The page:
4 sweet potatoes
4 tablespoons coconut oil
1 cup walnuts
2 shallot, diced
2 garlic cloves
1 can or 2 cups cooked white beans
2 bags raw baby spinach
1 teaspoon cinnamon
½ teaspoon nutmeg
Preheat oven to 400°F.
Coat sweet potatoes with 1 tablespoons coconut oil. Prick with a fork, and bake, uncovered, 45 minutes to 1 hour.
Finely chop walnuts and toast them in a dry skillet over medium heat, stirring frequently, set aside. Peel and dice shallot. Peel and mince garlic. Rinse and drain beans. Chop spinach. Juice lemon. In a small dish, combine 3 tablespoons coconut oil, cinnamon and nutmeg, set aside.
2 tablespoons coconut oil
2 sprigs fresh rosemary
¼ cup chicken stock
freshly ground black pepper
3 tablespoon coconut oil
Start the beans about 15 to 20 minutes before the sweet potatoes are done. In a large pot or skillet, heat 2 tablespoons coconut oil over medium heat. Add the shallots and cook until translucent, about 5 minutes. Add the garlic and rosemary and cook, stirring, for about a minute. Add the beans and stock, cook for 5 minutes, stirring occasionally. Add the spinach, cover the pan, and cook, stirring occasionally, for about 2 minutes or until the spinach is soft. Remove the rosemary sprigs, stir in the lemon juice, and season to taste with salt and pepper.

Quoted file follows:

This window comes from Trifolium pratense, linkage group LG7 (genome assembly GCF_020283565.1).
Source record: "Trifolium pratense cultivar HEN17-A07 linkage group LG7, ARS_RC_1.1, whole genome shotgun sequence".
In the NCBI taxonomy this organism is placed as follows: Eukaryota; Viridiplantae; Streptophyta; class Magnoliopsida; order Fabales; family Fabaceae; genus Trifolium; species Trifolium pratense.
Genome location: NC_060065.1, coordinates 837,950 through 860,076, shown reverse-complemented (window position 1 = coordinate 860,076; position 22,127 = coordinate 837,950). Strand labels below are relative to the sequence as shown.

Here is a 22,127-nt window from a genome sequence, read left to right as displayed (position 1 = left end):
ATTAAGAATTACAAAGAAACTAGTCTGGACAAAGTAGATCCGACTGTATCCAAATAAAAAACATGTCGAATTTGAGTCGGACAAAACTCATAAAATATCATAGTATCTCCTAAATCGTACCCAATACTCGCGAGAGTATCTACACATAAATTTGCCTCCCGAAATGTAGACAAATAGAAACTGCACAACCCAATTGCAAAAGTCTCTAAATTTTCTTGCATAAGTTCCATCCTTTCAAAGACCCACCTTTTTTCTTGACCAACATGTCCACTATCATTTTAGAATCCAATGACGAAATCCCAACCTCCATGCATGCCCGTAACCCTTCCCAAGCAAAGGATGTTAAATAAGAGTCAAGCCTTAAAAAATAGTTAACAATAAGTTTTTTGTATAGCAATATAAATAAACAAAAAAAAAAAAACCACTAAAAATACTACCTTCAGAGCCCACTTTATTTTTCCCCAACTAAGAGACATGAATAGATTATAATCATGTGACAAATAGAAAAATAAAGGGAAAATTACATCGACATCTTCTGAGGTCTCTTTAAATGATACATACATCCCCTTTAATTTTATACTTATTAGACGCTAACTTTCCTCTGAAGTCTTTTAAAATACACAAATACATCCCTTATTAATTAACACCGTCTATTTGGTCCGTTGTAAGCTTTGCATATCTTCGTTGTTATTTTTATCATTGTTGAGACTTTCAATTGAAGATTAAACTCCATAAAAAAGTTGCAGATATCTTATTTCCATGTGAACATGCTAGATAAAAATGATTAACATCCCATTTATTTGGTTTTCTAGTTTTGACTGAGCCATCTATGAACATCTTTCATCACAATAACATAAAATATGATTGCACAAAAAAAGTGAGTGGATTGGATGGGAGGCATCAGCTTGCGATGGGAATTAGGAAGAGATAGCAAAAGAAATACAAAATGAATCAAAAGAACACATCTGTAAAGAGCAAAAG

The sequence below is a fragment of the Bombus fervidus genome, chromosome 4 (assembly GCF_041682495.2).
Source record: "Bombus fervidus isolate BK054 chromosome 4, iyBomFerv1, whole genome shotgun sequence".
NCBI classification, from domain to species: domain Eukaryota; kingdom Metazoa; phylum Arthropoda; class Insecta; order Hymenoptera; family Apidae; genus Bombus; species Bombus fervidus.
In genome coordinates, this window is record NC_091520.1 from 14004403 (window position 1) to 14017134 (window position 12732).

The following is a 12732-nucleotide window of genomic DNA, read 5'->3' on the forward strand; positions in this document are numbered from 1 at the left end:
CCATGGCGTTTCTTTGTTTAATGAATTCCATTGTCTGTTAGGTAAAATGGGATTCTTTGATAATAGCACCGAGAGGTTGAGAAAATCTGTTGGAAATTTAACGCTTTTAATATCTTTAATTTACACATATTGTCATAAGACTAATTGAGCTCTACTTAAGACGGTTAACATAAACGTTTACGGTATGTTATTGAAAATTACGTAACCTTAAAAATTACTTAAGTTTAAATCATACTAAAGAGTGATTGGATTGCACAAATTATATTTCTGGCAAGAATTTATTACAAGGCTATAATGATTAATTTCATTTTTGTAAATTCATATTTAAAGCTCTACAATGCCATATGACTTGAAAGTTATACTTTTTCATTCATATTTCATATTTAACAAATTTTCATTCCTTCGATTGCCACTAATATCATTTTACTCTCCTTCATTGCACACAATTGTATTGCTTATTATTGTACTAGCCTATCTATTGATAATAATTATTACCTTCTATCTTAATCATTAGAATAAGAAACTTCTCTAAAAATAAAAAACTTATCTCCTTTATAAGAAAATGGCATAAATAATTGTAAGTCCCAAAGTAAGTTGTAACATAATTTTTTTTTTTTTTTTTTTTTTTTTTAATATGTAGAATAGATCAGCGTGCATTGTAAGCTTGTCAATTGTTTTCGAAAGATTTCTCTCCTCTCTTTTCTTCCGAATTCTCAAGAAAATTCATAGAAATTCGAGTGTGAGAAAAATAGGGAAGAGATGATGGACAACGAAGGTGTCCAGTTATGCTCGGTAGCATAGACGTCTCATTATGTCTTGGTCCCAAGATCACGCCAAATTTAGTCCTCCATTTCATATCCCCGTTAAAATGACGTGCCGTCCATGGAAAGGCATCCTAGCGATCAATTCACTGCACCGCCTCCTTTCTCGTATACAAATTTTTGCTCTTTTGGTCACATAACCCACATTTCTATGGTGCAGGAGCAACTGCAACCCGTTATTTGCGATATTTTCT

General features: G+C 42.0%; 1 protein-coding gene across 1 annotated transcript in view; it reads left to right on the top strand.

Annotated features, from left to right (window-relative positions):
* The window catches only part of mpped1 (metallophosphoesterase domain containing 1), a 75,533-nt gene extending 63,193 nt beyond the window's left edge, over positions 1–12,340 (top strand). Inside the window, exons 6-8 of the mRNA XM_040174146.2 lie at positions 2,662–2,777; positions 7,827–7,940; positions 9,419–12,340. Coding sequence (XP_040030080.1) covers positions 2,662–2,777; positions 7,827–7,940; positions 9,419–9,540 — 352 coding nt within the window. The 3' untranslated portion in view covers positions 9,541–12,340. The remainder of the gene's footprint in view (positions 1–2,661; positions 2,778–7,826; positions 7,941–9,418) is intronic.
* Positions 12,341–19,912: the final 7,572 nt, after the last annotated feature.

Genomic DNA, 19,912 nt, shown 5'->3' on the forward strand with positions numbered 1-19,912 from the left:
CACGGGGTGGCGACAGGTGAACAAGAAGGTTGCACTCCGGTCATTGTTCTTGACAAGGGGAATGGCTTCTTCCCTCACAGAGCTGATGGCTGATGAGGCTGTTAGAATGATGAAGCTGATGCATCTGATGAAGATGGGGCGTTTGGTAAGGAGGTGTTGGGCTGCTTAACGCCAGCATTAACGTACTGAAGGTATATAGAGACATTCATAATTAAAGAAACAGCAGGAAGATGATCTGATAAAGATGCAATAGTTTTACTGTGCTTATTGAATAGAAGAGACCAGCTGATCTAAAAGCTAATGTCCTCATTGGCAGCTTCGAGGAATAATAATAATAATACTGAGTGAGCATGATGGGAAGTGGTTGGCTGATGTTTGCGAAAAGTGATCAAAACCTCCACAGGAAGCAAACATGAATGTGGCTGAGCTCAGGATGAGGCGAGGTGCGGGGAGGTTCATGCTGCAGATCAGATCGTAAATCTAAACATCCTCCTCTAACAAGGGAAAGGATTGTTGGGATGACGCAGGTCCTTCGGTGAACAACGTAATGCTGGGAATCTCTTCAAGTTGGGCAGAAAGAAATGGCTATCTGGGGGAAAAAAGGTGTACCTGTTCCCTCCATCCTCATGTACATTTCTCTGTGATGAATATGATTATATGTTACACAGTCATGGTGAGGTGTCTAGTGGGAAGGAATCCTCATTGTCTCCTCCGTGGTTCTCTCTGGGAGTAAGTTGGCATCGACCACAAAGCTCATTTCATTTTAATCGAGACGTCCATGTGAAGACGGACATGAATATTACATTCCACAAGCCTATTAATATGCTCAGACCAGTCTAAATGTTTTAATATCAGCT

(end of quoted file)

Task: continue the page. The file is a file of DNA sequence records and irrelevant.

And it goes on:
1 cup shredded coconut
1 cup parmesan or goat cheese (optional)
To serve, slice each sweet potato lengthwise and open. Spoon cinnamon mixture on each potato, and then spoon on the beans. Sprinkle shredded coconut, toasted walnuts and cheese, if desired, on top.
Preparation: 20 minutes prep; plus 1 hour baking
With a subtle variety of flavors and textures, this lovely frittata is sure to be a hit for breakfast, brunch or even dinner!